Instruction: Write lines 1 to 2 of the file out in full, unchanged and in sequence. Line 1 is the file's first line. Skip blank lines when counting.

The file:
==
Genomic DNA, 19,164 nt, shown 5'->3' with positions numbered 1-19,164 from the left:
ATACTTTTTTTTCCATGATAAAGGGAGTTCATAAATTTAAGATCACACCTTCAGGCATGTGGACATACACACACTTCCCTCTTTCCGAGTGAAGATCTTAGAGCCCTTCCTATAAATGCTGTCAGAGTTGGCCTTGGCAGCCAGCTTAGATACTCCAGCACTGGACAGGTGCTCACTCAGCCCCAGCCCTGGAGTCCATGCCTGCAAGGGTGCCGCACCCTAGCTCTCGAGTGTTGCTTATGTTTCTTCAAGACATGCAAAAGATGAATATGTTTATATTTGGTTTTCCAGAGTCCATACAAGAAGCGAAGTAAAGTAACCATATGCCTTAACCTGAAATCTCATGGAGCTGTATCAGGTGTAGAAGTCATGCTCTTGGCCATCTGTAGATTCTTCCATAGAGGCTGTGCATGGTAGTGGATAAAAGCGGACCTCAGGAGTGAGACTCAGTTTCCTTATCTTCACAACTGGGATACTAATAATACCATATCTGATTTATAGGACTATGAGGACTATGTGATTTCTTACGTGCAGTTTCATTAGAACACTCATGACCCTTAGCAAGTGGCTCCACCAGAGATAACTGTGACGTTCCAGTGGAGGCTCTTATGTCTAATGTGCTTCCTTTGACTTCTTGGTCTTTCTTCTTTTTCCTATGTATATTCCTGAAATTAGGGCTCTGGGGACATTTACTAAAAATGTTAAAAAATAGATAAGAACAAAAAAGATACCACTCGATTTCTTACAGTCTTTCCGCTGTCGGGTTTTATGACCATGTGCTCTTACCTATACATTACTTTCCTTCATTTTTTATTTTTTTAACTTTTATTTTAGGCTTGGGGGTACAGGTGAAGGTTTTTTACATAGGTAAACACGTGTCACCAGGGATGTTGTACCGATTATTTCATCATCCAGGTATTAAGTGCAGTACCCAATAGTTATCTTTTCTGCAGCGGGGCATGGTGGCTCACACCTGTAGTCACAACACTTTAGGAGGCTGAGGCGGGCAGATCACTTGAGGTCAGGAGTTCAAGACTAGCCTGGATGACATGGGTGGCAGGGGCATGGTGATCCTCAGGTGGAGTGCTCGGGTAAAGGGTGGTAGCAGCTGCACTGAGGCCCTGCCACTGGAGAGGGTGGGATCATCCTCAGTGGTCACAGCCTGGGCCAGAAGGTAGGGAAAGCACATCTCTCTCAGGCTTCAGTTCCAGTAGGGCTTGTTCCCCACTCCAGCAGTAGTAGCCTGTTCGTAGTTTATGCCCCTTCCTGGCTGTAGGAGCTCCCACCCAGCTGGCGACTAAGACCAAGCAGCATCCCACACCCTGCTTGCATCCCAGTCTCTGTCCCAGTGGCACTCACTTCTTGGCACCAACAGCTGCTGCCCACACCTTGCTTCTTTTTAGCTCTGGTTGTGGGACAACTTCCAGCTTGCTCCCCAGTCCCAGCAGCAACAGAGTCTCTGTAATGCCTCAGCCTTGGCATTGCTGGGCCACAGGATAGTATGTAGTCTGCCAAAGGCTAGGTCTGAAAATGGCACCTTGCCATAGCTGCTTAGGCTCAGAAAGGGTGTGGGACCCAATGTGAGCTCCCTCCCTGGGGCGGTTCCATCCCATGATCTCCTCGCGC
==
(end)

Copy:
Genomic DNA, 19,164 nt, shown 5'->3' with positions numbered 1-19,164 from the left:
ATACTTTTTTTTCCATGATAAAGGGAGTTCATAAATTTAAGATCACACCTTCAGGCATGTGGACATACACACACTTCCCTCTTTCCGAGTGAAGATCTTAGAGCCCTTCCTATAAATGCTGTCAGAGTTGGCCTTGGCAGCCAGCTTAGATACTCCAGCACTGGACAGGTGCTCACTCAGCCCCAGCCCTGGAGTCCATGCCTGCAAGGGTGCCGCACCCTAGCTCTCGAGTGTTGCTTATGTTTCTTCAAGACATGCAAAAGATGAATATGTTTATATTTGGTTTTCCAGAGTCCATACAAGAAGCGAAGTAAAGTAACCATATGCCTTAACCTGAAATCTCATGGAGCTGTATCAGGTGTAGAAGTCATGCTCTTGGCCATCTGTAGATTCTTCCATAGAGGCTGTGCATGGTAGTGGATAAAAGCGGACCTCAGGAGTGAGACTCAGTTTCCTTATCTTCACAACTGGGATACTAATAATACCATATCTGATTTATAGGACTATGAGGACTATGTGATTTCTTACGTGCAGTTTCATTAGAACACTCATGACCCTTAGCAAGTGGCTCCACCAGAGATAACTGTGACGTTCCAGTGGAGGCTCTTATGTCTAATGTGCTTCCTTTGACTTCTTGGTCTTTCTTCTTTTTCCTATGTATATTCCTGAAATTAGGGCTCTGGGGACATTTACTAAAAATGTTAAAAAATAGATAAGAACAAAAAAGATACCACTCGATTTCTTACAGTCTTTCCGCTGTCGGGTTTTATGACCATGTGCTCTTACCTATACATTACTTTCCTTCATTTTTTATTTTTTTAACTTTTATTTTAGGCTTGGGGGTACAGGTGAAGGTTTTTTACATAGGTAAACACGTGTCACCAGGGATGTTGTACCGATTATTTCATCATCCAGGTATTAAGTGCAGTACCCAATAGTTATCTTTTCTGCAGCGGGGCATGGTGGCTCACACCTGTAGTCACAACACTTTAGGAGGCTGAGGCGGGCAGATCACTTGAGGTCAGGAGTTCAAGACTAGCCTGGATGACATGGGTGGCAGGGGCATGGTGATCCTCAGGTGGAGTGCTCGGGTAAAGGGTGGTAGCAGCTGCACTGAGGCCCTGCCACTGGAGAGGGTGGGATCATCCTCAGTGGTCACAGCCTGGGCCAGAAGGTAGGGAAAGCACATCTCTCTCAGGCTTCAGTTCCAGTAGGGCTTGTTCCCCACTCCAGCAGTAGTAGCCTGTTCGTAGTTTATGCCCCTTCCTGGCTGTAGGAGCTCCCACCCAGCTGGCGACTAAGACCAAGCAGCATCCCACACCCTGCTTGCATCCCAGTCTCTGTCCCAGTGGCACTCACTTCTTGGCACCAACAGCTGCTGCCCACACCTTGCTTCTTTTTAGCTCTGGTTGTGGGACAACTTCCAGCTTGCTCCCCAGTCCCAGCAGCAACAGAGTCTCTGTAATGCCTCAGCCTTGGCATTGCTGGGCCACAGGATAGTATGTAGTCTGCCAAAGGCTAGGTCTGAAAATGGCACCTTGCCATAGCTGCTTAGGCTCAGAAAGGGTGTGGGACCCAATGTGAGCTCCCTCCCTGGGGCGGTTCCATCCCATGATCTCCTCGCGC